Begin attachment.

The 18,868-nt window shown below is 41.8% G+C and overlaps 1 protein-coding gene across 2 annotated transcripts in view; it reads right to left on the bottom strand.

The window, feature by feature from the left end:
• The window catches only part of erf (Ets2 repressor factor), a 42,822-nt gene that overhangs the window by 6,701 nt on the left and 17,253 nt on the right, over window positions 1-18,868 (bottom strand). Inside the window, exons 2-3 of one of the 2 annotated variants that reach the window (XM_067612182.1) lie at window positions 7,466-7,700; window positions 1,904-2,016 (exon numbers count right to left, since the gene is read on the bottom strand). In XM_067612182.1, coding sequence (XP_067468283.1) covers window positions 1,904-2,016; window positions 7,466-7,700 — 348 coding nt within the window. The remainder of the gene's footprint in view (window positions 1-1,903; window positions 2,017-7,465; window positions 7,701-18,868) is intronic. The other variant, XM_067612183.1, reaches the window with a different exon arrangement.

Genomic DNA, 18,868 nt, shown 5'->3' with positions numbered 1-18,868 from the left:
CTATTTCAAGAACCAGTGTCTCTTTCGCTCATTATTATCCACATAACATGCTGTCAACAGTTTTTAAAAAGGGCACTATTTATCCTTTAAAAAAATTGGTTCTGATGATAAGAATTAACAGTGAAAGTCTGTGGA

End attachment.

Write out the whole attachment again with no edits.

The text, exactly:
The 18,868-nt window shown below is 41.8% G+C and overlaps 1 protein-coding gene across 2 annotated transcripts in view; it reads right to left on the bottom strand.

The window, feature by feature from the left end:
• The window catches only part of erf (Ets2 repressor factor), a 42,822-nt gene that overhangs the window by 6,701 nt on the left and 17,253 nt on the right, over window positions 1-18,868 (bottom strand). Inside the window, exons 2-3 of one of the 2 annotated variants that reach the window (XM_067612182.1) lie at window positions 7,466-7,700; window positions 1,904-2,016 (exon numbers count right to left, since the gene is read on the bottom strand). In XM_067612182.1, coding sequence (XP_067468283.1) covers window positions 1,904-2,016; window positions 7,466-7,700 — 348 coding nt within the window. The remainder of the gene's footprint in view (window positions 1-1,903; window positions 2,017-7,465; window positions 7,701-18,868) is intronic. The other variant, XM_067612183.1, reaches the window with a different exon arrangement.

Genomic DNA, 18,868 nt, shown 5'->3' with positions numbered 1-18,868 from the left:
CTATTTCAAGAACCAGTGTCTCTTTCGCTCATTATTATCCACATAACATGCTGTCAACAGTTTTTAAAAAGGGCACTATTTATCCTTTAAAAAAATTGGTTCTGATGATAAGAATTAACAGTGAAAGTCTGTGGA